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Jack Lynch retires from USPS
Aug. 6, 2012
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By Jennifer Kotila
Staff Writer

HOWARD LAKE, MN – After a 31-year career with the United States Postal Service, Jack Lynch has decided to hang up his mail bag, retiring July 31.

Lynch has been the postmaster in Howard Lake since 2005, but has also assisted in setting up bulk mail service in St. Michael and Elk River during that time.

“It’s always been fairly rewarding,” Lynch said about his career. “I was able to do a number of jobs in the post office.”

The fact that he was able to move to different jobs in the post office is what probably kept him there so long, Lynch noted.

When his career began in 1981, Lynch was a mail carrier in Hopkins and Eden Prairie for seven years. He then became a bulk mail technician in Maple Plain.

Since that time, Lynch has gained a reputation for his ability to set up efficient bulk mailing sites, setting up several throughout the metro area.

“It’s been a good challenge. Every plant load is different,” Lynch said.

He was the officer-in-charge of sites in Rockford, Long Lake, and Maple Plain for companies such as Gold Bond Stamps, Carlson Marketing, and Gage Letter Shop.

When a post office has a bulk mailing company, such as American Spirit Mailing, it needs technicians who understand and can oversee the process, Lynch said.

In fact, he came to Howard Lake to set up the post office to handle American Spirit’s bulk mail.

The company has been good for people in the area, providing them with jobs, Lynch noted. With about two months left in the USPS fiscal year, the company has already sent 33 million pieces of bulk mail.

“American Spirit, in all my years, is probably the best operating (bulk mail site),” Lynch said.

Lynch doesn’t take full credit, though, adding that he has been very blessed to have such a good crew, with people like Sue Claessen and Mary Jo Painschab.

“What I’m going to really miss around here are the employees,” Lynch said, noting they have good attitudes, and don’t abuse their sick leave. “Their work ethic is the best I’ve seen in all my travels in the post office.”

Lynch is also going to miss the small-town atmosphere that Howard Lake provides, which is fairly unique for bulk mail sites.

“The people are great, I’ve never really felt like an outsider,” Lynch said.

For instance, in a larger town, Lynch would have probably been in trouble for what people here considered a humorous incident.

When he first came to Howard Lake, there was a substitute mail carrier who lived in town, and another mail carrier’s car had broken down.

The substitute was called, and permission was granted to allow the other mail carrier to use her car for the day. Lynch drove the mail carrier to pick up the car.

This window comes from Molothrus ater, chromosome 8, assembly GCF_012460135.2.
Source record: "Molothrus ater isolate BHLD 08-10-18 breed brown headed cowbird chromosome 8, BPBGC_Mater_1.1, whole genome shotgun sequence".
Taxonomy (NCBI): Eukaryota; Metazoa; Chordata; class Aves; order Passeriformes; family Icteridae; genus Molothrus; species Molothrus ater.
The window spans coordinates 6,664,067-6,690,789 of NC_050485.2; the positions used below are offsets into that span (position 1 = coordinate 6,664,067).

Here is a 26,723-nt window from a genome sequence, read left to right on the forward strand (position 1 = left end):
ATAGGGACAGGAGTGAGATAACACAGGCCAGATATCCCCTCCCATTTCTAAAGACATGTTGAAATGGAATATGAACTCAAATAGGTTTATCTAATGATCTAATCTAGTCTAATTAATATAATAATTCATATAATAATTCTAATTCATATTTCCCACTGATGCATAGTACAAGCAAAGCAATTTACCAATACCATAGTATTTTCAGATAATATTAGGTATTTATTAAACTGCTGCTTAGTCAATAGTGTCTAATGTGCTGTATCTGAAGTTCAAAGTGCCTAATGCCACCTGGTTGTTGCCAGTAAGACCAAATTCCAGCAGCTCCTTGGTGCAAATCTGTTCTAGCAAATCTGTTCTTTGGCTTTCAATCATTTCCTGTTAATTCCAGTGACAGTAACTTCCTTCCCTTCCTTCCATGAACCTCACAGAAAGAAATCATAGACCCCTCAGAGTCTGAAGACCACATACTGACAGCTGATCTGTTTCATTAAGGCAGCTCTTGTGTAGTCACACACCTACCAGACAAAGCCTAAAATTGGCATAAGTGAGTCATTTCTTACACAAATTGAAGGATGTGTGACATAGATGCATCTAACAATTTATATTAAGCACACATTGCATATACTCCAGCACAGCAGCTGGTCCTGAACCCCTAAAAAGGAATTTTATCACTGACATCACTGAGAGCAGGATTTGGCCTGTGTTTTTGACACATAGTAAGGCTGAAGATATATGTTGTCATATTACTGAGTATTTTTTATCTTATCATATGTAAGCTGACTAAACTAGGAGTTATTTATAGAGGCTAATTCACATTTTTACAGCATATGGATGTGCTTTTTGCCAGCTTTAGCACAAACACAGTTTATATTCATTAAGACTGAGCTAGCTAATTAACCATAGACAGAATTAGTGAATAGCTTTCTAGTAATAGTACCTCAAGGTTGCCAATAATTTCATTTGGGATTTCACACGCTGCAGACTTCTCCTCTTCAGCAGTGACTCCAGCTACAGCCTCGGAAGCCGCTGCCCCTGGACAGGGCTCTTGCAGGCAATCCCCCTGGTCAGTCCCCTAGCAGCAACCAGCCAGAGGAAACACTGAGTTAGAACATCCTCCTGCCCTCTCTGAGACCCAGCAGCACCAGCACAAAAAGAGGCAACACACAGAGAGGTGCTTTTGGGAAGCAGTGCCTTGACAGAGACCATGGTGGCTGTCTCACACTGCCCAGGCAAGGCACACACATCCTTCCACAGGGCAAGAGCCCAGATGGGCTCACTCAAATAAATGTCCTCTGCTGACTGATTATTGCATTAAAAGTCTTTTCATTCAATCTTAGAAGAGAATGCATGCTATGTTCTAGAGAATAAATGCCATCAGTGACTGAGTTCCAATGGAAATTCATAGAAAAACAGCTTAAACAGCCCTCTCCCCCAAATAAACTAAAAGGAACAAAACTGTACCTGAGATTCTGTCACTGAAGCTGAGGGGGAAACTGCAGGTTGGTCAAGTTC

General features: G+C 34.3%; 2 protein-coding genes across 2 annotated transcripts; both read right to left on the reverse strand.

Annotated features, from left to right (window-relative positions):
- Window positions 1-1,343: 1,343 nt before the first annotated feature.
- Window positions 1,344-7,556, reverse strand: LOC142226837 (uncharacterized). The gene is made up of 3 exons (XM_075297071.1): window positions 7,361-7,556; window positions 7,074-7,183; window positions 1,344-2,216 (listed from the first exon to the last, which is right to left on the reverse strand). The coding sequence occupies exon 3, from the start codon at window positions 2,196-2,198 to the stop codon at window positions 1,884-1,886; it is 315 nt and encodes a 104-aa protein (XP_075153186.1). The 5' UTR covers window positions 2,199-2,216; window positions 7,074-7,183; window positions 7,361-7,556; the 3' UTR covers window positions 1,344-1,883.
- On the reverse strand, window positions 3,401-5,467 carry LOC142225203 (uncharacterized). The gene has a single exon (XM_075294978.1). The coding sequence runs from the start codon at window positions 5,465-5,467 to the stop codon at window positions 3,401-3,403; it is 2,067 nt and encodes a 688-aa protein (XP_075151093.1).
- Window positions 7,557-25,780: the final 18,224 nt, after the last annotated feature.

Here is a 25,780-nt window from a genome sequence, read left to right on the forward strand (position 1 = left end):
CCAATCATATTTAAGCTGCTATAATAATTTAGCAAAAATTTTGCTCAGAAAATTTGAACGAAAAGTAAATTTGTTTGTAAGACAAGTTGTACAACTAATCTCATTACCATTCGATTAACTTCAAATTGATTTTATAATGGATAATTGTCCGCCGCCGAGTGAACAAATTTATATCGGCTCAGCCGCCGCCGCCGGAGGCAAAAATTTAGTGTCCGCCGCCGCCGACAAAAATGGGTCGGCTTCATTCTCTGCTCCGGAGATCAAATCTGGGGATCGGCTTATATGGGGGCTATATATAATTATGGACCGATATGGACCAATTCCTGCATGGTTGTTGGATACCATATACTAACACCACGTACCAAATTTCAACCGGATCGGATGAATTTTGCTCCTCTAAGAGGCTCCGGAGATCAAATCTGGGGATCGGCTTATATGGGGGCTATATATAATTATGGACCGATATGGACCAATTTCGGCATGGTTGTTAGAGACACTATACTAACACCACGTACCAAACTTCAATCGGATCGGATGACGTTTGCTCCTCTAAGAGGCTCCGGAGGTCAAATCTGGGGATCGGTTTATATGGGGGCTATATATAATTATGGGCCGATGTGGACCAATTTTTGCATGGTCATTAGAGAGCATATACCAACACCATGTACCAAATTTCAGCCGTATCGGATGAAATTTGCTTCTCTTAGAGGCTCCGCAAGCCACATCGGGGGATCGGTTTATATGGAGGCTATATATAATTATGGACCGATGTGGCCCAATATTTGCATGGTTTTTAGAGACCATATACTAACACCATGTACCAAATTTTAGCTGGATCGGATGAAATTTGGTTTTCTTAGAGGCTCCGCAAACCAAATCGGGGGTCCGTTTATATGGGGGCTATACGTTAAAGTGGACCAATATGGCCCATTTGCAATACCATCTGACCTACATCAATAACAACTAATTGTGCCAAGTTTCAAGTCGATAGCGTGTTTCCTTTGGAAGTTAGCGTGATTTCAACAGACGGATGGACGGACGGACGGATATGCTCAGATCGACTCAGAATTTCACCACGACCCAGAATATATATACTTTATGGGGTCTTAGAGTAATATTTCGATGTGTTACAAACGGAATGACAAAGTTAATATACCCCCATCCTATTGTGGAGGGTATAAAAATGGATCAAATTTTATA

As the mail carrier was backing the substitute’s car out of the driveway, Dan Kleve came running out of the house, asking what they were doing with his car.

Lynch and the mail carrier had gotten the wrong car, the substitute’s car was a couple of houses over.

Lynch has yet to live the incident down, being reminded every time he talks to his boss, who had a good laugh about it when it happened.

“I think that was the most memorable thing that has happened,” Lynch said. “Thank God Dan laughed about it.”

Lynch noted how the industry is changing, especially with the way people market today. “The post offices you see today, in five years, will not be the same with the changes coming down the pike,” Lynch said.

However, the changes will be good, and people will understand why they were made, Lynch added. “They will make the postal service better,” he said.

Lynch has also seen a lot of changes throughout his postal career. “It amazes me how much things have changed,” he said.

For instance, magazines have shriveled up and died, or at least become much thinner than they once were, Lynch noted.

Seven years ago, Lynch was teaching a class about alternate mailing for postmasters from all over, he said, noting they were already seeing the changes from flat rate mailing.

More and more, the post office will be moving to bulk mailing, Lynch noted.

“We need to understand where our mailers are coming from,” Lynch said. “We can be very frustrating to work with.”

One thing hasn’t changed, though. “It’s amazing how important people feel the mail is, but it’s been such an important part of the US for so long,” Lynch noted.

In his retirement, Lynch really isn’t retiring. He will be helping his son run All Season Sports in Delano, which Lynch started 22 years ago.

He’s looking forward to going to more trade shows for his sporting goods store, he said.

“I really have no regrets at all,” Lynch said about his career. “The people have just been super – even if you do try to take someone’s car.”

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